complex merge that needs manual resolution. It is primarily meant
               to be used for bundling topic branch heads together. This is the
               default merge strategy when pulling or merging more than one
               This resolves any number of heads, but the resulting tree of the
               merge is always that of the current branch head, effectively
               ignoring all changes from all other branches. It is meant to be
               used to supersede old development history of side branches. Note
               that this is different from the -Xours option to the recursive
               merge strategy.
               This is a modified recursive strategy. When merging trees A and B,
               if B corresponds to a subtree of A, B is first adjusted to match
               the tree structure of A, instead of reading the trees at the same
               level. This adjustment is also done to the common ancestor tree.


               Specify the style in which conflicted hunks are written out to
               working tree files upon merge. The default is "merge", which shows
               a <<<<<<< conflict marker, changes made by one side, a =======
               marker, changes made by the other side, and then a >>>>>>> marker.
               An alternate style, "diff3", adds a ||||||| marker and the original
               text before the ======= marker.
               Whether to include summaries of merged commits in newly created
               merge commit messages. False by default.
               The number of files to consider when performing rename detection
               during a merge; if not specified, defaults to the value of
               Whether to print the diffstat between ORIG_HEAD and the merge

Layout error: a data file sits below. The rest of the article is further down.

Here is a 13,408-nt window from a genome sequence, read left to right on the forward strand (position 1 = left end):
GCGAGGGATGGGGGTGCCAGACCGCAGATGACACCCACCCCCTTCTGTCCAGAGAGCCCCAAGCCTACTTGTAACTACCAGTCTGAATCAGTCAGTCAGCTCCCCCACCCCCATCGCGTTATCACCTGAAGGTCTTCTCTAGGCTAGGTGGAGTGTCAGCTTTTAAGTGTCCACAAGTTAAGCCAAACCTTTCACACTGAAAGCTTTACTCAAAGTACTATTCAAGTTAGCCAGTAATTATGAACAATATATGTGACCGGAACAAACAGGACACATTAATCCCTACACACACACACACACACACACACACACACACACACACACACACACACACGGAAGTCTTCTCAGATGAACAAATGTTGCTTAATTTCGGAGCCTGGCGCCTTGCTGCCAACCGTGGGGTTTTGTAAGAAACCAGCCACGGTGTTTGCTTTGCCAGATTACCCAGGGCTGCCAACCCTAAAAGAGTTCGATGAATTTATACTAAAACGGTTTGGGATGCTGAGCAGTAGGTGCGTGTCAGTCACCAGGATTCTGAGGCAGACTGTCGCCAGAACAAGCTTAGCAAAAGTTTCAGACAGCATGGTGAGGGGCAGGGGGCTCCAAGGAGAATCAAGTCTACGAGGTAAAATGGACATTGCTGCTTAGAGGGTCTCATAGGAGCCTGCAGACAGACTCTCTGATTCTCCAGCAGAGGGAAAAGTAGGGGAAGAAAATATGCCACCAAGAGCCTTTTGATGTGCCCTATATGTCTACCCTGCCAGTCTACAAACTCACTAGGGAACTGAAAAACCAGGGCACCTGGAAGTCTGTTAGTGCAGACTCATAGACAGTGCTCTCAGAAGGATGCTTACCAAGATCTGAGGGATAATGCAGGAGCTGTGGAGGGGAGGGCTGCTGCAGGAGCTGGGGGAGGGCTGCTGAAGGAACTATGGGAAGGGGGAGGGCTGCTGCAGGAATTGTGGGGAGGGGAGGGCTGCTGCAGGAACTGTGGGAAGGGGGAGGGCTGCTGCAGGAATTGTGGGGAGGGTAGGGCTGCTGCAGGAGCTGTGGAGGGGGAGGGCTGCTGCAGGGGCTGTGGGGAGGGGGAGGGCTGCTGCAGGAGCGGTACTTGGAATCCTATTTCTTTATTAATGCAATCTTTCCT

result at the end of the merge. True by default.
               information. The default is level 2. Can be overridden by the
               GIT_MERGE_VERBOSITY environment variable.
               Defines a human-readable name for a custom low-level merge driver.
               See gitattributes(5) for details.
               Defines the command that implements a custom low-level merge
               driver. See gitattributes(5) for details.
               Names a low-level merge driver to be used when performing an
               internal merge between common ancestors. See gitattributes(5) for
               Sets default options for merging into branch <name>. The syntax and
               supported options are the same as those of git merge, but option
               values containing whitespace characters are currently not


           git-fmt-merge-msg(1), git-pull(1), gitattributes(5), git-reset(1), git-
           diff(1), git-ls-files(1), git-add(1), git-rm(1), git-mergetool(1)


           Written by Junio C Hamano <[1]>


           Documentation by Junio C Hamano and the git-list


           Part of the git(1) suite



    Git 1.7.1 03/04/2013 GIT-MERGE(1)